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How (Not) to Make Your Professional Mark

Posted By Administration, Thursday, November 14, 2019

Melissa Dewey Brumback, Ragsdale Liggett PLLC

Professionalism comes in all shapes and sizes. Sometimes, the very same interaction with a professional colleague or opposing counsel can teach you both how to act, as well as how not to act. This is one such story. [Cue “dum-dum” music from Law & Order].

A few years back, I had a case with opposing counsel that I had never worked with before. Let’s call him “Mr. X.” Mr. X and I got along fairly well, and the case was moving along towards trial. And then the fateful day occurred. The Court Clerk emailed about a hearing date for some pending motions. No big deal, right? I responded to the Court Clerk about the matter, while also cc’ing Mr. X. 

During a break in a deposition later that day, I checked my emails. What did I find? Not one, but two very different missives from Mr. X. 

The first email from Mr. X was extremely nasty. He accused me of improper ex parte contact with the Court and stated that my behavior was reprehensible and sanctionable. I was shocked that Mr. X had made such an unfounded accusation.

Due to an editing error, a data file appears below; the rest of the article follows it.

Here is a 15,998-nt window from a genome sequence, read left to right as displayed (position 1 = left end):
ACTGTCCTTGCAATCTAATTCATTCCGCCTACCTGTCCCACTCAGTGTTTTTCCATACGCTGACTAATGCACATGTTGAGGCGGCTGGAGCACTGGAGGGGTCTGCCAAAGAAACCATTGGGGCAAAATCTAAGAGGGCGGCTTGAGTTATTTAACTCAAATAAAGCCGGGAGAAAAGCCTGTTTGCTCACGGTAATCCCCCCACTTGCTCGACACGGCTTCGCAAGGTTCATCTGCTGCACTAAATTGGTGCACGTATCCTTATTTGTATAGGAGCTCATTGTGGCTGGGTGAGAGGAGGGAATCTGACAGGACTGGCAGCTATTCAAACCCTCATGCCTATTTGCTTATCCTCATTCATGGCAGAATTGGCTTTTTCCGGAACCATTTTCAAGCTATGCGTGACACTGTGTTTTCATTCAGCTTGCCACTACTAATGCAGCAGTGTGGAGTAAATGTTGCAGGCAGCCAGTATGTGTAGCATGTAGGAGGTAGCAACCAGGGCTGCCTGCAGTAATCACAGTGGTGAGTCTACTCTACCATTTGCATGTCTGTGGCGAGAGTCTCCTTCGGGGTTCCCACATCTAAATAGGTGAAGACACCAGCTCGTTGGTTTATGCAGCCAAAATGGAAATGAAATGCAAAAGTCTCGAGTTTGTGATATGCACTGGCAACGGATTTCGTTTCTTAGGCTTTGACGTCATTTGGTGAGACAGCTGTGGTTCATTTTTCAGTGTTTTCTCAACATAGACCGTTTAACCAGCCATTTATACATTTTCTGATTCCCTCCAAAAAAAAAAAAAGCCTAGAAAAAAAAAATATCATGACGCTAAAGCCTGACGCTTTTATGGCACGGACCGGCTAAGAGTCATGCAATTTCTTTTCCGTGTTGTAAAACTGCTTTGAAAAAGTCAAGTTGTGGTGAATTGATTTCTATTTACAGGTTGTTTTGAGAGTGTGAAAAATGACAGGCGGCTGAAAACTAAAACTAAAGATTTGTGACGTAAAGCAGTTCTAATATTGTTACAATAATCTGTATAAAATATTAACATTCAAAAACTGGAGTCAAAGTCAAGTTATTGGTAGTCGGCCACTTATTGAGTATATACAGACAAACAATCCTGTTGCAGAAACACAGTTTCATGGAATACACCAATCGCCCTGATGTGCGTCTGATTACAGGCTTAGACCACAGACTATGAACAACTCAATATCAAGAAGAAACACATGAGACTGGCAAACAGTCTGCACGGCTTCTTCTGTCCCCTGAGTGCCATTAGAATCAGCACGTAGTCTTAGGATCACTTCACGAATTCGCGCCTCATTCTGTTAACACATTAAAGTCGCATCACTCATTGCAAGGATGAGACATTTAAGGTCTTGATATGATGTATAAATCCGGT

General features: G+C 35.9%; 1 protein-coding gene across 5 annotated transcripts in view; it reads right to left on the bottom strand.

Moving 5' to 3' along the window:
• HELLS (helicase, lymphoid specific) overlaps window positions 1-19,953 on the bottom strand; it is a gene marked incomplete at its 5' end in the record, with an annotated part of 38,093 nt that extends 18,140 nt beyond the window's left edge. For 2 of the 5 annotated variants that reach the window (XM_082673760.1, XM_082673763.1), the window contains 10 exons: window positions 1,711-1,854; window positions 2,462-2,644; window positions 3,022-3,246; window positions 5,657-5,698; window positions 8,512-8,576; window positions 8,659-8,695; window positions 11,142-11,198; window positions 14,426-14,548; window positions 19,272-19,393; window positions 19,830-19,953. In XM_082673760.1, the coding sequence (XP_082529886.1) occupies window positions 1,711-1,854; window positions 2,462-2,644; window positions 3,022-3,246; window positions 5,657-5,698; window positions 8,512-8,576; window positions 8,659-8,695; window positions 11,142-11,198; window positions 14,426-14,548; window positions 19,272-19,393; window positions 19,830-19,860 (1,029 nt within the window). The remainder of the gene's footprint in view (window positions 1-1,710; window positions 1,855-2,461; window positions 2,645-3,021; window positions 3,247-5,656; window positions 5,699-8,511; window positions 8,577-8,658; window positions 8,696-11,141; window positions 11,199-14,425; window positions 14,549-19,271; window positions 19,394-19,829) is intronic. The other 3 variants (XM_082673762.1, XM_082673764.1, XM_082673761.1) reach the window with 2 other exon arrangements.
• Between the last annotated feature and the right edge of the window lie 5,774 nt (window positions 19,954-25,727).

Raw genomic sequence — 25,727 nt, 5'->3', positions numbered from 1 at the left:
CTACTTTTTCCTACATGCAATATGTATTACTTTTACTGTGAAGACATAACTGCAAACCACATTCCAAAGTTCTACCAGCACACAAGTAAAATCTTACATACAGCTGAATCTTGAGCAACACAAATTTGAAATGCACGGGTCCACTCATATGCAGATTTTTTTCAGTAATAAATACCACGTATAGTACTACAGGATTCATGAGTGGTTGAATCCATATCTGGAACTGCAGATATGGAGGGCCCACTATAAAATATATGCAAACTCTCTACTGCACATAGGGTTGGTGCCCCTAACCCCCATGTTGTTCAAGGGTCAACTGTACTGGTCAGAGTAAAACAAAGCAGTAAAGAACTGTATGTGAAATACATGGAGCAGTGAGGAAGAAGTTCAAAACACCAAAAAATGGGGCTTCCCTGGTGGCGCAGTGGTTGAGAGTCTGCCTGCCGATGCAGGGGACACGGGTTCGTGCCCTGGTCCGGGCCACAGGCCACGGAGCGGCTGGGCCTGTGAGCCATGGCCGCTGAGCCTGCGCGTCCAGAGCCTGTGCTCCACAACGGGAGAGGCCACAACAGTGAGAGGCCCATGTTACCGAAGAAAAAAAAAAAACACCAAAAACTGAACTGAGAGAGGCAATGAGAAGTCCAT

Then I kept reading. I found Mr. X’s second email, time-stamped about 20 minutes later, which was very conciliatory.  Mr. X had realized that I was only responding to the Clerk, and that I had cc’d him in my communications. He apologized profusely for his initial outburst and the misunderstanding.

This incident has stayed with me over the past few years. Number one, it reminded me to never respond in the heat of the moment and, in any event, never until you’ve read all of your emails!

Number two, however, it made me appreciate Mr. X’s professionalism. Did he make a mistake in the first email? Yes, very much so. However, he owned up to his mistake, in writing, and offered a sincere apology. I’ve seen many folks try to “explain away” their mistakes. Mr. X did not do so. He simply and clearly apologized for going off on me without checking all the facts first. His honest and sincere apology made me respect him a lot more than any sorry excuse he could have come up with.

We managed to later resolve the case, and I had a great working relationship with Mr. X the rest of the case. I know that Mr. X was embarrassed by his initial outburst, but we both had a powerful reminder of the benefits of professionalism. Mr. X, thank you for your willingness to own up to your mistake!

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